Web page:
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What You Should Know About Basilar Invagination
Basilar Invagination is a relatively rare condition that occurs at the junction of the skull and the upper neck in which the upper portion of the second cervical vertebra migrates upward and posteriorly into the intracranial space. It can be associated with a number of other conditions such as rheumatoid arthritis, Chiari malformation, syringomyelia, C1-2 instability, or congenital abnormalities.
Patients generally become symptomatic when the displaced vertebral segment causes sufficient pressure on the upper spinal cord or lower portion of the brainstem. The most common symptoms include loss of balance, loss of coordination, headaches, numbness/tingling in the extremities, and can lead to paralysis. Symptoms can become worse with flexion of the head, which even further drapes the spinal cord over the upper portion of C2.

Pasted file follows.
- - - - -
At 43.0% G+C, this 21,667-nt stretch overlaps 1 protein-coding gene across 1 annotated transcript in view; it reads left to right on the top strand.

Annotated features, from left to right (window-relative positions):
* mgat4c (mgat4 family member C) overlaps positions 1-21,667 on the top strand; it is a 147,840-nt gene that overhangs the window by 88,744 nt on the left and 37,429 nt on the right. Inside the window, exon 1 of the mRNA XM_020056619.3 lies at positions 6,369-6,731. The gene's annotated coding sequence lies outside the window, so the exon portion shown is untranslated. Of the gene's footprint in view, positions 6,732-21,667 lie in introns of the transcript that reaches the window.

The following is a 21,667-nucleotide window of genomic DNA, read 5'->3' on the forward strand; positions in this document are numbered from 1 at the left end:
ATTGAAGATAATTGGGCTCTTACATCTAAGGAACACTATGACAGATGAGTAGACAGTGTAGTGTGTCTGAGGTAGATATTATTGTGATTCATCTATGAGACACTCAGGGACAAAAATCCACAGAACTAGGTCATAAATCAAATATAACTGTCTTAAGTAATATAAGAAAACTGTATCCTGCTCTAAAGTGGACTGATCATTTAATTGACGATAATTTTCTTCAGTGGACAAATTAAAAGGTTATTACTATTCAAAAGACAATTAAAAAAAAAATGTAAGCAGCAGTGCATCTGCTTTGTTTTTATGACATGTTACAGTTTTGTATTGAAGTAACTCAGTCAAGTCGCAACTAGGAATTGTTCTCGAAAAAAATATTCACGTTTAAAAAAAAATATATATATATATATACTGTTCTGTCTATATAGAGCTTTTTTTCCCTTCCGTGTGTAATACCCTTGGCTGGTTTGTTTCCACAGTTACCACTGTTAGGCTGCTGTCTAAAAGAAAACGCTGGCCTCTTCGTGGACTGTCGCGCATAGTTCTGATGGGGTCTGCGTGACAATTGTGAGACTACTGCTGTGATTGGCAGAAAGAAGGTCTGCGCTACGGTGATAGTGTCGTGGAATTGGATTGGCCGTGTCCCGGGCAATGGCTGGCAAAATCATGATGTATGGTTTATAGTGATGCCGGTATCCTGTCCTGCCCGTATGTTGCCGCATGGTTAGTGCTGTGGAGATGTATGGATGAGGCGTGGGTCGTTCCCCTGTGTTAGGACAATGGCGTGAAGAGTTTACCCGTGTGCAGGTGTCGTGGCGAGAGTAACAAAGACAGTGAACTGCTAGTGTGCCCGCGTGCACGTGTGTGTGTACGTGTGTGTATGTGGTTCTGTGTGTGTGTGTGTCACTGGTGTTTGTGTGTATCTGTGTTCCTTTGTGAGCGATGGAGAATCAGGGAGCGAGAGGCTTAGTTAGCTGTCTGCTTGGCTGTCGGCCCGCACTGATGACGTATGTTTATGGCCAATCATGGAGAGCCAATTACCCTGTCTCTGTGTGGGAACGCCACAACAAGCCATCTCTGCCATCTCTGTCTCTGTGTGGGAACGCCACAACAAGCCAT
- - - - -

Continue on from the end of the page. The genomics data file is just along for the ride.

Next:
This condition is diagnosed by various imaging modalities such as plain x-rays, CT scans, and MRI.
Patients with minimal symptoms can be treated with non-operative modalities such as physical therapy, non-steroidal anti-inflammatory medication, or a cervical collar. Surgical treatment is reserved for patients with symptoms refractory to non-operative management, neurological deficit, or severe spinal cord compression. Surgery usually involves the removal of bone that is causing the compression and stabilization with a fusion.